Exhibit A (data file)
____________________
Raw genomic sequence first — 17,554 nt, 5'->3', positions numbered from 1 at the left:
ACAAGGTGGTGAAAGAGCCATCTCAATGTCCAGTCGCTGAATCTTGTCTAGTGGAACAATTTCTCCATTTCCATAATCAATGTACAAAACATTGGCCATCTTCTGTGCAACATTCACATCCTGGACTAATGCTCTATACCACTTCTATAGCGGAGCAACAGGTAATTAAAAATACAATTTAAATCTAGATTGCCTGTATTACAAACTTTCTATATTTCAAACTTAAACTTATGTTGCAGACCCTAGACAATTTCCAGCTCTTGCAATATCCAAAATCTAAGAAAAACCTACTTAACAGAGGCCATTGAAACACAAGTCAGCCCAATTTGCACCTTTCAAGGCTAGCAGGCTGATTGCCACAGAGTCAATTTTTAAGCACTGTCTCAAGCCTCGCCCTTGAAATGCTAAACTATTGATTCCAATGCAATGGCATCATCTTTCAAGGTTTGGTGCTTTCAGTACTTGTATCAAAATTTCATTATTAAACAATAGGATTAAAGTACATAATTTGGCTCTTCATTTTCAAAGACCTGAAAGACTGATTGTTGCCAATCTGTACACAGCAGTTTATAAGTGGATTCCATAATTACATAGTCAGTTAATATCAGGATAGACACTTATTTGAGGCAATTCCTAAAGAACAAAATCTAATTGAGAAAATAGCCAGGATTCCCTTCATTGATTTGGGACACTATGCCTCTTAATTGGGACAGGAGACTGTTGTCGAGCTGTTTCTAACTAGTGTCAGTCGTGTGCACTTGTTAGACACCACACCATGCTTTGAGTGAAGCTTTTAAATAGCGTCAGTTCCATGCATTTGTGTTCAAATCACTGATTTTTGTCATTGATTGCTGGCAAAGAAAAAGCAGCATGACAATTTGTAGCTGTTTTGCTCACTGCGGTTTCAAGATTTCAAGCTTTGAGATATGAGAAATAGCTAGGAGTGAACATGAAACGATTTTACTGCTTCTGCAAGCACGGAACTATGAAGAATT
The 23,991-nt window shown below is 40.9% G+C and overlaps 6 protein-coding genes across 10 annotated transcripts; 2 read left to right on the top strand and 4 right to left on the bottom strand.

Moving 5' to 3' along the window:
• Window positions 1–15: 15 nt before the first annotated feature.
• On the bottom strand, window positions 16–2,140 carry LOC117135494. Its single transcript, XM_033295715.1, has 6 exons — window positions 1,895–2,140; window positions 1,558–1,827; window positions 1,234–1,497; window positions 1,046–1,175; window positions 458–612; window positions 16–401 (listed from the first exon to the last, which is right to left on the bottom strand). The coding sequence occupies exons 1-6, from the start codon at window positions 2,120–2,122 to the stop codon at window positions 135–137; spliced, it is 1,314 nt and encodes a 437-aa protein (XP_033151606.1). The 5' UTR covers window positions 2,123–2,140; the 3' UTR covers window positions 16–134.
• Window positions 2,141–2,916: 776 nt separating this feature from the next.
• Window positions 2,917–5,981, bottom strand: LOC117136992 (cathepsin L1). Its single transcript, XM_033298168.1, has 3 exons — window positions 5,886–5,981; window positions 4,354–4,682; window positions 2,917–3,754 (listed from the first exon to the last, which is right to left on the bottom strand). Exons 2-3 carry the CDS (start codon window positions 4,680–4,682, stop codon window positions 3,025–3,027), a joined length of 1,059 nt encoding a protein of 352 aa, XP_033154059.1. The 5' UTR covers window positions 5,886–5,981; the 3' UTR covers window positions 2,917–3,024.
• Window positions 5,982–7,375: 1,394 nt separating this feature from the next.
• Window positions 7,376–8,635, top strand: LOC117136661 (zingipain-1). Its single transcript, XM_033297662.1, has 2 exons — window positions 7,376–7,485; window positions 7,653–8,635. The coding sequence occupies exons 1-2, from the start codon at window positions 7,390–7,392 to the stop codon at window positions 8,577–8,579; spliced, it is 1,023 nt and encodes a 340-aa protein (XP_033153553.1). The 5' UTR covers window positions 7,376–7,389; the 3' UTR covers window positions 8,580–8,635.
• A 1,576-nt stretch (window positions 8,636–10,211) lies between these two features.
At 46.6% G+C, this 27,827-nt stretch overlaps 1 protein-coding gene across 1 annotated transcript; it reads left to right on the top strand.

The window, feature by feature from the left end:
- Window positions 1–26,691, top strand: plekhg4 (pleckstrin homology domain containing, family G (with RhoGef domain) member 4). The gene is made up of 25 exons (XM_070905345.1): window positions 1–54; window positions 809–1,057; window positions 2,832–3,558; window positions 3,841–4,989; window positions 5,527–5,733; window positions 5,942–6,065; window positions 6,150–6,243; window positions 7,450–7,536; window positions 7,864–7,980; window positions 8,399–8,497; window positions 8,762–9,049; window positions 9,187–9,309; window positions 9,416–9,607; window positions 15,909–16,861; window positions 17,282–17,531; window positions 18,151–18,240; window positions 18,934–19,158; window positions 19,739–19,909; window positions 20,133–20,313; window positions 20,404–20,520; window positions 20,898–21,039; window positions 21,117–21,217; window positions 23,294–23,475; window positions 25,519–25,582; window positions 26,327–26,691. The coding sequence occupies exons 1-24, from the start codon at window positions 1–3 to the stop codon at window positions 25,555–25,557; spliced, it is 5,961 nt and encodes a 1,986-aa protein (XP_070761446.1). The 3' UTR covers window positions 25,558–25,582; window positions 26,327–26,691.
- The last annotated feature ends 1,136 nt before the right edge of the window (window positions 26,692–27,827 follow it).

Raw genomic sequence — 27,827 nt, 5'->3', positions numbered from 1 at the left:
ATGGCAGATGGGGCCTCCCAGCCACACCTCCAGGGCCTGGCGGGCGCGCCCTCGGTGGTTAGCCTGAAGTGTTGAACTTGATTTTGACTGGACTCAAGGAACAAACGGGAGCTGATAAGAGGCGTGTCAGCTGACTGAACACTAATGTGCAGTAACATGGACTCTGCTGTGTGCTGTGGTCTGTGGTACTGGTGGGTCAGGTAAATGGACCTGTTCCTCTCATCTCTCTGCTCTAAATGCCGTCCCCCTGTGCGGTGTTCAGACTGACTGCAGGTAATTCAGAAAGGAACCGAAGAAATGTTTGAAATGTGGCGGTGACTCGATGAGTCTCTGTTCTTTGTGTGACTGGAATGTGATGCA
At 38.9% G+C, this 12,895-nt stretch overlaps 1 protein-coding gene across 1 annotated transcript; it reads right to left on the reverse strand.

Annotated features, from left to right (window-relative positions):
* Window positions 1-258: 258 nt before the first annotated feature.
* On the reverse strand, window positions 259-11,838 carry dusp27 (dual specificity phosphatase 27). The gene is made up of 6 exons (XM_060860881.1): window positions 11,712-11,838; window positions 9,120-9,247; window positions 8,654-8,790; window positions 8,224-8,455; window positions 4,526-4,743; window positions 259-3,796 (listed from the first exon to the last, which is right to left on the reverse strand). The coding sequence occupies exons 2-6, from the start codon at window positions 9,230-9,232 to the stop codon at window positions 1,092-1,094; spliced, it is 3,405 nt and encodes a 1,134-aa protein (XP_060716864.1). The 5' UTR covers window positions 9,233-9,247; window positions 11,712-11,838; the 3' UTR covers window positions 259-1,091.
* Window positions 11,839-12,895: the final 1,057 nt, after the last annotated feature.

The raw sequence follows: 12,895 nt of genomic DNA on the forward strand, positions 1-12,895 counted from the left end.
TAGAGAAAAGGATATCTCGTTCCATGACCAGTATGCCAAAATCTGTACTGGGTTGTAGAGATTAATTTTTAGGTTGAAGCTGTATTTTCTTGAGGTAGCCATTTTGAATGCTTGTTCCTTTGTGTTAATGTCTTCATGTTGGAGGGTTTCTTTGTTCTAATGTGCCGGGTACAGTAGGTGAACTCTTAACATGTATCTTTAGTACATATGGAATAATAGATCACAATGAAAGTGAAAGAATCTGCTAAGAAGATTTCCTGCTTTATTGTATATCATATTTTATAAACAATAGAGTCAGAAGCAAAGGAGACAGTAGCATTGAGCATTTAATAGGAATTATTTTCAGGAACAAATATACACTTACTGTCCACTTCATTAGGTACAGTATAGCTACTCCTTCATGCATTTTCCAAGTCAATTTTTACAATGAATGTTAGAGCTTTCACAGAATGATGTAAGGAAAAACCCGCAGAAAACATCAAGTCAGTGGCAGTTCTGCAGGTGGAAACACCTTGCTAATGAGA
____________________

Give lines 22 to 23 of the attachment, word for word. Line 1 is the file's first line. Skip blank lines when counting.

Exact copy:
* Window positions 11,839-12,895: the final 1,057 nt, after the last annotated feature.

The raw sequence follows: 12,895 nt of genomic DNA on the forward strand, positions 1-12,895 counted from the left end.